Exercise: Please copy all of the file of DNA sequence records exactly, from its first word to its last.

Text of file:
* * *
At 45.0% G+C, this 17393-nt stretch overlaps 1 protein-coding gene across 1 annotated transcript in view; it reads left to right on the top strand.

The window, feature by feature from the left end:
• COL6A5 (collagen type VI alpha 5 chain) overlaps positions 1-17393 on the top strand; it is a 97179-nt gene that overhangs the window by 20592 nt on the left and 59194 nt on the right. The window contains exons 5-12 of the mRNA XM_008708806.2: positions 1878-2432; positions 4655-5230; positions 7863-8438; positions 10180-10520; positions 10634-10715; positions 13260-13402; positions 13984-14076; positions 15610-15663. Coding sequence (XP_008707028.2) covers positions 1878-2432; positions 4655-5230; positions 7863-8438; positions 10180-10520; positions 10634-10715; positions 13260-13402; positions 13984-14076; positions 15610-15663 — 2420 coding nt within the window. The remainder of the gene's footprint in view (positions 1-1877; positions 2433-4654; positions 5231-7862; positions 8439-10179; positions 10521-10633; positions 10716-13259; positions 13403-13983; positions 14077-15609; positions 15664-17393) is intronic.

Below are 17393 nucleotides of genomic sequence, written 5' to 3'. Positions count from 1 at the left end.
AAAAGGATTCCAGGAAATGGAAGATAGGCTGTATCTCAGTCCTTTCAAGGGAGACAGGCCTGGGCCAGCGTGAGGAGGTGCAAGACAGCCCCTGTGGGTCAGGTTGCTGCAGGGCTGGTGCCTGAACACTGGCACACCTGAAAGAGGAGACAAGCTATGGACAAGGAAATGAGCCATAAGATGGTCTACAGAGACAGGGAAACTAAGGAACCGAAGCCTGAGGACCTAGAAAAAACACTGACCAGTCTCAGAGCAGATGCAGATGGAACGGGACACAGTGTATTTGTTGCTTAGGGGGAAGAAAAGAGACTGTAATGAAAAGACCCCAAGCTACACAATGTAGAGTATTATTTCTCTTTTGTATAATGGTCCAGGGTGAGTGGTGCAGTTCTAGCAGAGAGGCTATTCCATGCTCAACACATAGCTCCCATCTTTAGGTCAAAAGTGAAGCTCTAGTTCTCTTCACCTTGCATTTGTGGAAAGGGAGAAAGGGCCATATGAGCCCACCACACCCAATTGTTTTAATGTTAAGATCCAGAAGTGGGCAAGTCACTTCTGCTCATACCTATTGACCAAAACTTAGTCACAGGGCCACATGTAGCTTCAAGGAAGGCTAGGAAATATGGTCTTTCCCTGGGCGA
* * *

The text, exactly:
At 45.0% G+C, this 17393-nt stretch overlaps 1 protein-coding gene across 1 annotated transcript in view; it reads left to right on the top strand.

The window, feature by feature from the left end:
• COL6A5 (collagen type VI alpha 5 chain) overlaps positions 1-17393 on the top strand; it is a 97179-nt gene that overhangs the window by 20592 nt on the left and 59194 nt on the right. The window contains exons 5-12 of the mRNA XM_008708806.2: positions 1878-2432; positions 4655-5230; positions 7863-8438; positions 10180-10520; positions 10634-10715; positions 13260-13402; positions 13984-14076; positions 15610-15663. Coding sequence (XP_008707028.2) covers positions 1878-2432; positions 4655-5230; positions 7863-8438; positions 10180-10520; positions 10634-10715; positions 13260-13402; positions 13984-14076; positions 15610-15663 — 2420 coding nt within the window. The remainder of the gene's footprint in view (positions 1-1877; positions 2433-4654; positions 5231-7862; positions 8439-10179; positions 10521-10633; positions 10716-13259; positions 13403-13983; positions 14077-15609; positions 15664-17393) is intronic.

Below are 17393 nucleotides of genomic sequence, written 5' to 3'. Positions count from 1 at the left end.
AAAAGGATTCCAGGAAATGGAAGATAGGCTGTATCTCAGTCCTTTCAAGGGAGACAGGCCTGGGCCAGCGTGAGGAGGTGCAAGACAGCCCCTGTGGGTCAGGTTGCTGCAGGGCTGGTGCCTGAACACTGGCACACCTGAAAGAGGAGACAAGCTATGGACAAGGAAATGAGCCATAAGATGGTCTACAGAGACAGGGAAACTAAGGAACCGAAGCCTGAGGACCTAGAAAAAACACTGACCAGTCTCAGAGCAGATGCAGATGGAACGGGACACAGTGTATTTGTTGCTTAGGGGGAAGAAAAGAGACTGTAATGAAAAGACCCCAAGCTACACAATGTAGAGTATTATTTCTCTTTTGTATAATGGTCCAGGGTGAGTGGTGCAGTTCTAGCAGAGAGGCTATTCCATGCTCAACACATAGCTCCCATCTTTAGGTCAAAAGTGAAGCTCTAGTTCTCTTCACCTTGCATTTGTGGAAAGGGAGAAAGGGCCATATGAGCCCACCACACCCAATTGTTTTAATGTTAAGATCCAGAAGTGGGCAAGTCACTTCTGCTCATACCTATTGACCAAAACTTAGTCACAGGGCCACATGTAGCTTCAAGGAAGGCTAGGAAATATGGTCTTTCCCTGGGCGA